Margaret Kuo is Associate Professor of History at California State University, Long Beach. Her scholarship focuses on gender, law, and society. A specialist in twentieth-century China, she teaches courses on modern and contemporary Chinese history, women’s history, and history and theory. She is the author of Intolerable Cruelty: Marriage, Law, and Society in Early Twentieth-Century China (2012), a study of marital disputes from the 1930s and 1940s that probes the social impact of legal modernization under the Nationalist Chinese government. Other recent publications include articles on the legal construction of gender in modern Chinese law, the emergence of “rights consciousness” in early twentieth-century China, and the controversy over married women’s surnames that erupted during the drafting of new family legislation in the 1930s. She is currently at work on two major research projects. The first is a project on legal elites and Chinese modernity that focuses on Wu Jingxiong (John C.H. Wu 1899-1986), the main architect of the Republican Chinese Constitution and a prominent Chinese Catholic. The second project draws upon the photographic archives of Passionist missionaries in rural Hunan. She received a BA, MA, and PhD from the University of California, Los Angeles, and a JD from Georgetown University Law Center. She has held postdoctoral fellowships at the Center for East Asian Studies at Stanford University and the Center for the Pacific Rim at the University of San Francisco. Before moving to Long Beach in 2007, she taught at McGill University. She serves on the editorial board of The History Teacher. She lives with her husband, a psychotherapist in training, and her son, who is in kindergarten.
Modern China, Contemporary China, Women, gender, and sexuality, Law, society, and culture, History and theory, History of emotions, Photography and history
Intolerable Cruelty: Marriage, Law, and Society in Early Twentieth-Century China (Lanham, MD: Rowman & Littlefield, 2012).
“Spousal Abuse: Divorce Litigation and the Emergence of Rights Consciousness in Republican China,” Modern China vol. 38, no. 5 (September 2012): 523-558.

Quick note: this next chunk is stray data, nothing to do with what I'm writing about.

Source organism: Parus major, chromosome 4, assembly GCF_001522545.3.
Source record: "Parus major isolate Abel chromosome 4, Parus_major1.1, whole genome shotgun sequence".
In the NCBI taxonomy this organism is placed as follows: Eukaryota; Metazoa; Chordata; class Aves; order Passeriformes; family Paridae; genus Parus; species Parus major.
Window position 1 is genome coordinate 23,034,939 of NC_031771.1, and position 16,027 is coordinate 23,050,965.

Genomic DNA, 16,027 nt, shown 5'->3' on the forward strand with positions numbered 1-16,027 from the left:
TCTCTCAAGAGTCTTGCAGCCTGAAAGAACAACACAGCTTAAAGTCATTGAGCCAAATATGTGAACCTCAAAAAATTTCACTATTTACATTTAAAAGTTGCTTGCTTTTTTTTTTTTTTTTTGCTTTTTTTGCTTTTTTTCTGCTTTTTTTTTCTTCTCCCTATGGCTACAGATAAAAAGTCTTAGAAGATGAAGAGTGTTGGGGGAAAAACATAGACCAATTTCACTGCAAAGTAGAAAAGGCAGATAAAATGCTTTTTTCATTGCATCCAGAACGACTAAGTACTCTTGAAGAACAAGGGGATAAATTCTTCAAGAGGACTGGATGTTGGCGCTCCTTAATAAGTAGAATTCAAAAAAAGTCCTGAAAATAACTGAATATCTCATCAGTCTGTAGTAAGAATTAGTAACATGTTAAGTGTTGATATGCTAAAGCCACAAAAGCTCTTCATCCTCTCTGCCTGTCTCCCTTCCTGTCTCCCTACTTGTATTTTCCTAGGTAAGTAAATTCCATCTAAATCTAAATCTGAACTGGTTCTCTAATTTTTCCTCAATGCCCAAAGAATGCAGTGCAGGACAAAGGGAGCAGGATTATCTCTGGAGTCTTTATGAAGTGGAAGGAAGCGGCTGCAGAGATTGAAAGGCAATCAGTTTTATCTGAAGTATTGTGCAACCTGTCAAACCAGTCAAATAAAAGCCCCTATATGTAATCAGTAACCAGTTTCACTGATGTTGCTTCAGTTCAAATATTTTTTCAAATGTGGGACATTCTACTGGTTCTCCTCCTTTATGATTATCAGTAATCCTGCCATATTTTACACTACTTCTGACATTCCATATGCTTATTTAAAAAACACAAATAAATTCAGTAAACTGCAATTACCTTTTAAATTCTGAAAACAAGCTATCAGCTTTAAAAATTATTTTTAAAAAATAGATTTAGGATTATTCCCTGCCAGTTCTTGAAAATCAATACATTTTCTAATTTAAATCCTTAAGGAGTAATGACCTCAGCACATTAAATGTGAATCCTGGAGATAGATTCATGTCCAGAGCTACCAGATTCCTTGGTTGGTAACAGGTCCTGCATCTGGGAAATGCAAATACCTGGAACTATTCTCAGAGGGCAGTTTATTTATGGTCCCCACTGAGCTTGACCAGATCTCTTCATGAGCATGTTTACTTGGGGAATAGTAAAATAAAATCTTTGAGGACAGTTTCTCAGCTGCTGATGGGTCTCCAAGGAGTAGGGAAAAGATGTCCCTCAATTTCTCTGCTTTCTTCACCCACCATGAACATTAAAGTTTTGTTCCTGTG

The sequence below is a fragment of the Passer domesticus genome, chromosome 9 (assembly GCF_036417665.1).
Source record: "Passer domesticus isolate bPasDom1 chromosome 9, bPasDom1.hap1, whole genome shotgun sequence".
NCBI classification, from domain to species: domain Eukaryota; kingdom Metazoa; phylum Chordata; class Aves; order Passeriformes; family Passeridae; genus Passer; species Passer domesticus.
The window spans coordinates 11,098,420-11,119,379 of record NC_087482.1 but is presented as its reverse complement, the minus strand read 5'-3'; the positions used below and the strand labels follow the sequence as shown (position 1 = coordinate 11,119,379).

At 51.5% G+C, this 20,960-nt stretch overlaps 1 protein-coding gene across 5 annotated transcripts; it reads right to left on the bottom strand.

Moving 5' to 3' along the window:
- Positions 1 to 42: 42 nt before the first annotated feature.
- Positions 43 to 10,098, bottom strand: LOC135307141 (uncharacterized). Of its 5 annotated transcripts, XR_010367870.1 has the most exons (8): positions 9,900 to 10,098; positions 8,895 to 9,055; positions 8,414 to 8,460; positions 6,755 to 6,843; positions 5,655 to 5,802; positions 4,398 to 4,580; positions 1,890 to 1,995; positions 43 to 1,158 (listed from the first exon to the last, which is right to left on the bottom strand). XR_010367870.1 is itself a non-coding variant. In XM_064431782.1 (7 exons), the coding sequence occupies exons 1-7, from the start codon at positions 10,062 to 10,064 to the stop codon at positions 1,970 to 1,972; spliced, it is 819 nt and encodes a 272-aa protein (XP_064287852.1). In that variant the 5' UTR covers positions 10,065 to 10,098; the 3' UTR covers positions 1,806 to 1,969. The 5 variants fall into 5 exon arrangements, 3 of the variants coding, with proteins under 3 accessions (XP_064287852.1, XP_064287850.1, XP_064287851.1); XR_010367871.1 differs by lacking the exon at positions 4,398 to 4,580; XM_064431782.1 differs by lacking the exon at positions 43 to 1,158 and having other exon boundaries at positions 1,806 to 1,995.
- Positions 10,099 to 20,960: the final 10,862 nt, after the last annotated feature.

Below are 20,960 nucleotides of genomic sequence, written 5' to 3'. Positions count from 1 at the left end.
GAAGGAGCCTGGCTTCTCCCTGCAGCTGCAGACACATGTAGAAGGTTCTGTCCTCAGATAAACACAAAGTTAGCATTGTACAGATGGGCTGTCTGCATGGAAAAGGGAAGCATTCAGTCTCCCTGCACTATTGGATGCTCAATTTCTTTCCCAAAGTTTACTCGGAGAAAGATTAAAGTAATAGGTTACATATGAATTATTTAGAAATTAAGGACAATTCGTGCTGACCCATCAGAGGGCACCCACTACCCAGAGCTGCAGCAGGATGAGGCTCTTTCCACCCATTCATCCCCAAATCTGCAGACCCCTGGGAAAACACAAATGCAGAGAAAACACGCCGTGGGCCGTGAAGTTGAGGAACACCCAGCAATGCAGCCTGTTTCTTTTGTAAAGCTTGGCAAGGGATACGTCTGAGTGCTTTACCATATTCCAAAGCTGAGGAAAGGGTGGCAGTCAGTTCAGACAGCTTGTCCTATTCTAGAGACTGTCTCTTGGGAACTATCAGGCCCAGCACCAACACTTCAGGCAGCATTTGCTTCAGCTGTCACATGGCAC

“The Construction of Gender in Modern Chinese Law: Discrepant Gender Meanings in the Republican Civil Code,” Frontiers of History in China vol. 7, no. 2 (June 2012): 282-309.
“The Legislative Process in Republican China: The 1930 Nationalist Family Law and the Controversy over Surnames for Married Women,” Twentieth-Century China vol. 36, no. 1 (January 2011): 44-66.
“Pei’ou de jingji quanli he yiwu: Minguo shanyang anjian zhong de hunyin gainian (1930-1949).” In Cong susong dang’an chufa: Zhongguo de falü, shehui yu wenhua (Research from Archival Case Records: Law, Society, and Culture in China), edited by Philip C.C. Huang and You Chenjun, 299-320 (Beijing: Falü chubanshe (The Law Press), 2009) [translation into Chinese of original manuscript in English titled “Spousal Financial Rights and Obligations: Alimony and Support Cases in Republican China”].
“Marriage Laws,” in The Encyclopedia of Modern China, edited by David S. Pong, 563-565 (Farmington Hills, MI: Gale/Charles Scribner’s Sons, 2009).
“Codes of Law and Laws: Religious, Civil, and Penal Laws in China,” in The Oxford Encyclopedia of Women in World History, edited by Bonnie G. Smith, 426-428 (Oxford, Eng.: Oxford University Press, 2008).
Gender and Sexuality in Modern Chinese History, by Susan L. Mann (New York: Cambridge University Press, 2011), China Review International, forthcoming.
Telling Chinese History: A Selection of Essays, by Frederic E. Wakeman, Jr. (Berkeley: University of California Press, 2009), Journal of World History vol. 21, no. 3 (September 2010): 527-531.